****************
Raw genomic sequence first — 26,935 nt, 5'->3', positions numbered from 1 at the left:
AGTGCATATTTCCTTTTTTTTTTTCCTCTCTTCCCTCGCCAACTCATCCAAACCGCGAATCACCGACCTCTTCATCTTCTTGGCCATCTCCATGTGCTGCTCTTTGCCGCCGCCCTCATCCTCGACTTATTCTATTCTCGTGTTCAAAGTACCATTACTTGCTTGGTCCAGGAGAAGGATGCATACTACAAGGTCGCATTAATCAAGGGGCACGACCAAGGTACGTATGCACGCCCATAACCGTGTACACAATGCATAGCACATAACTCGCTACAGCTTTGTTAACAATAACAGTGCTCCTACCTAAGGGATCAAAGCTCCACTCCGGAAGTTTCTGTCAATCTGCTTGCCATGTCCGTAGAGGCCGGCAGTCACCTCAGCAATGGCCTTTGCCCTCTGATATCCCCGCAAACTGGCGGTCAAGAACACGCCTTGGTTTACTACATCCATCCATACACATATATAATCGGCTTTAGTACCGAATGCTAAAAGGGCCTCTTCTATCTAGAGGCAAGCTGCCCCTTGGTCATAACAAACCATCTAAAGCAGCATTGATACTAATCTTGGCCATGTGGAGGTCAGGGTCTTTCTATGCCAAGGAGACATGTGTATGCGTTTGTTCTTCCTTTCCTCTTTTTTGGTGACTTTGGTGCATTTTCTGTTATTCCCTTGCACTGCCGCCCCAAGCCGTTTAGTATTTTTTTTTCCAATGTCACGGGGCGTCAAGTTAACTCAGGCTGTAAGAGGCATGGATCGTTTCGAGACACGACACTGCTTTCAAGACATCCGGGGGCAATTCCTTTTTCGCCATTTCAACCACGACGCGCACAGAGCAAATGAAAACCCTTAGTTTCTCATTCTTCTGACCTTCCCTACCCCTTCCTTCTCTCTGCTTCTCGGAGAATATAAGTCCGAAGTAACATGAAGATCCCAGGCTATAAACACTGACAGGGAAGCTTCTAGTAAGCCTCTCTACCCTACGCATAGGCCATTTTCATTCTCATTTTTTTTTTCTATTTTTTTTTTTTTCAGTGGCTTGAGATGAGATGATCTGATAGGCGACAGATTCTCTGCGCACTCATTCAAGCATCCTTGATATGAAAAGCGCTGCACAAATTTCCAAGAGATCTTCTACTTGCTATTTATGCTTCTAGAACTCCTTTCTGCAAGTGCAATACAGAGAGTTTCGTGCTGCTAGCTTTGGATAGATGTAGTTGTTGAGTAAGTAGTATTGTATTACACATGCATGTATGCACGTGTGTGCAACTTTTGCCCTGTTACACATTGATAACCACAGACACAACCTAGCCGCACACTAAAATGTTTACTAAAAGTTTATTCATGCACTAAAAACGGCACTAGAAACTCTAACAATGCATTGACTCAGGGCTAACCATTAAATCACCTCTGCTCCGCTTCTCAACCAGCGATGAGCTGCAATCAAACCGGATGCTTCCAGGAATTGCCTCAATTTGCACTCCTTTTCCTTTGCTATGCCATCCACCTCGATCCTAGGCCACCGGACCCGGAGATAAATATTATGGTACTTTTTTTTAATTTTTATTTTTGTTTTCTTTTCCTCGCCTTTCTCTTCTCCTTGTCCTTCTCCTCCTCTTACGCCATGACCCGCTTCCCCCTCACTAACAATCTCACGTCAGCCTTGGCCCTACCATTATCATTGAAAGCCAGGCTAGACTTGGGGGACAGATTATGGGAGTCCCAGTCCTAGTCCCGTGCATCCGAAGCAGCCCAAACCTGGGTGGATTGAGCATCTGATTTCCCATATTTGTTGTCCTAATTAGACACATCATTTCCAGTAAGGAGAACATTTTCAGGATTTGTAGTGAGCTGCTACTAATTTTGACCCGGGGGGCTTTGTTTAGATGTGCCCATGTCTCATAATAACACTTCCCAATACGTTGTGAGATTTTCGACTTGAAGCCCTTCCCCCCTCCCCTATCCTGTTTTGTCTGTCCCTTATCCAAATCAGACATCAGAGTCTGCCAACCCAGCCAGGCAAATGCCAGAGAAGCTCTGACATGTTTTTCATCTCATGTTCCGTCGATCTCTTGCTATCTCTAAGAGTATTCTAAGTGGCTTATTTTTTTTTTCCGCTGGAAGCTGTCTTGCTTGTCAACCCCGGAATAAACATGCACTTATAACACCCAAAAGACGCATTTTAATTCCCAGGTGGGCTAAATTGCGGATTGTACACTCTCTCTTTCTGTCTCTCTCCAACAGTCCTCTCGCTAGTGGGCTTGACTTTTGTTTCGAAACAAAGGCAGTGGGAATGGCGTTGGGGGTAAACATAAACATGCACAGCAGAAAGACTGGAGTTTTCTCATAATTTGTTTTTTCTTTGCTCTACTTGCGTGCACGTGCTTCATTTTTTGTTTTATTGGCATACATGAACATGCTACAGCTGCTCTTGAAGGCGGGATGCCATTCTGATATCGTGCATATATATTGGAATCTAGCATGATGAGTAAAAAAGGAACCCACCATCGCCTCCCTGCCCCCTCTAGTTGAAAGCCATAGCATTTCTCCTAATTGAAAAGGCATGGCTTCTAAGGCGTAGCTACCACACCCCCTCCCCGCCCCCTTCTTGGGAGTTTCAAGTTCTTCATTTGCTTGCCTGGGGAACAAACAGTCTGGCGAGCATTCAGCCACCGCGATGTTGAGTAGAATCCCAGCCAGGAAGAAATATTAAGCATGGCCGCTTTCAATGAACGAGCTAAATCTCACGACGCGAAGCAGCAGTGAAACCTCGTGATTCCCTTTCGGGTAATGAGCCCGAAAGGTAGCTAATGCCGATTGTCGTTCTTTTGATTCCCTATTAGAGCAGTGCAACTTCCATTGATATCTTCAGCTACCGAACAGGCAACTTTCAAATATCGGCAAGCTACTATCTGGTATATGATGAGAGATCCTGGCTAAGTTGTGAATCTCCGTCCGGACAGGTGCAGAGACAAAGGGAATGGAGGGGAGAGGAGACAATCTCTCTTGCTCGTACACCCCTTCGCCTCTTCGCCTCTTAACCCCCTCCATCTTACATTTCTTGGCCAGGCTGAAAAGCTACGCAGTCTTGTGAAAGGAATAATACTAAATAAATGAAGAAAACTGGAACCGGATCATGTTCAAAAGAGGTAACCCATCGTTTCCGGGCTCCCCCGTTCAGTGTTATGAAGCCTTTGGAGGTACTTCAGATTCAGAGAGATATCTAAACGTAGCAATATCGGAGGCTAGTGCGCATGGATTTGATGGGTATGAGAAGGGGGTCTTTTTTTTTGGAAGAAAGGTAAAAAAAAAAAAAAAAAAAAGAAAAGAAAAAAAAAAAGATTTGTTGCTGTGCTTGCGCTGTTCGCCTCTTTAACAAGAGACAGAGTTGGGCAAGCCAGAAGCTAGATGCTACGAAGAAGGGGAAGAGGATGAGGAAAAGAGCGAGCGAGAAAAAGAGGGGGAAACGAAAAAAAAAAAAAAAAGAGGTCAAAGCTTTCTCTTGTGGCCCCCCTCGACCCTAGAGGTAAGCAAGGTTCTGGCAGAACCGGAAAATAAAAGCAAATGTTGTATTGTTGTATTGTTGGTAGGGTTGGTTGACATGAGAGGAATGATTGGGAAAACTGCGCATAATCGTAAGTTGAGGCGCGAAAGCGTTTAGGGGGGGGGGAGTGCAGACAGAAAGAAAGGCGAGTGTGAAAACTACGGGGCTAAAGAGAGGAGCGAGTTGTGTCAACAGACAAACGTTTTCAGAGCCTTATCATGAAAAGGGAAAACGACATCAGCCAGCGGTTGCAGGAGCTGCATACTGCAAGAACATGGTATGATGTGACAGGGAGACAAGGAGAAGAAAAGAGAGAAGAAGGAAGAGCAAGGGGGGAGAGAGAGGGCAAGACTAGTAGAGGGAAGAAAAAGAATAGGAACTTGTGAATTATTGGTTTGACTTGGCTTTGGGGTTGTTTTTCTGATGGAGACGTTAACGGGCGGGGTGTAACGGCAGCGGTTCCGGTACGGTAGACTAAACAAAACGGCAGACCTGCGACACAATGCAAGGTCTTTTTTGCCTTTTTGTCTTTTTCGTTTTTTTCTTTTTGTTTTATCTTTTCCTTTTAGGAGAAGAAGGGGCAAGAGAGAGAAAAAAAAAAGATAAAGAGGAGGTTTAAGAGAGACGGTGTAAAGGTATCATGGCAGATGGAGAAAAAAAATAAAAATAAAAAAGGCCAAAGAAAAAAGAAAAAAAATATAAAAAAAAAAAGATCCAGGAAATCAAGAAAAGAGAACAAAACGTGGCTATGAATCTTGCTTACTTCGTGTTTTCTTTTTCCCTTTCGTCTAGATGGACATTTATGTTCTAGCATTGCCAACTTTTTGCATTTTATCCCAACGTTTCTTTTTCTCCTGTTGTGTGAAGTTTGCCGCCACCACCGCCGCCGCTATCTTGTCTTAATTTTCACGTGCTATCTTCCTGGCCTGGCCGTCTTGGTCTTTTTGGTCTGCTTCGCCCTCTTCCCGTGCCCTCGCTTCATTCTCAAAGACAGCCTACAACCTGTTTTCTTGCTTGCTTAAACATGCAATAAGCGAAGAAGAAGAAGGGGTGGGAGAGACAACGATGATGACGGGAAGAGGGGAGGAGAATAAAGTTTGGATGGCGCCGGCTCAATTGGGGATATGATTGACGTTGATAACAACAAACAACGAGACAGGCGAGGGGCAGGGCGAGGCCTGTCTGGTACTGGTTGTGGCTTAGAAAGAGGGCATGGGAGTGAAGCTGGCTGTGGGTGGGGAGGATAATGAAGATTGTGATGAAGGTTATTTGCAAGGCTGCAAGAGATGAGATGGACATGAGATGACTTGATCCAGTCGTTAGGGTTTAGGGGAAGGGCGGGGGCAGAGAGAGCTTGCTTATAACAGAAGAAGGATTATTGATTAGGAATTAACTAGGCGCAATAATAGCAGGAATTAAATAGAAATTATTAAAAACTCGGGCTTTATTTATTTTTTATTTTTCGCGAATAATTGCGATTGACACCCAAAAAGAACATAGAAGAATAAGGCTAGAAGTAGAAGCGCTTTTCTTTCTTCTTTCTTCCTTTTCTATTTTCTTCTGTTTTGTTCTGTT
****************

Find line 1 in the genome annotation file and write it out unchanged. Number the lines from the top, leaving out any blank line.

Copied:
Raw genomic sequence first — 26,935 nt, 5'->3', positions numbered from 1 at the left: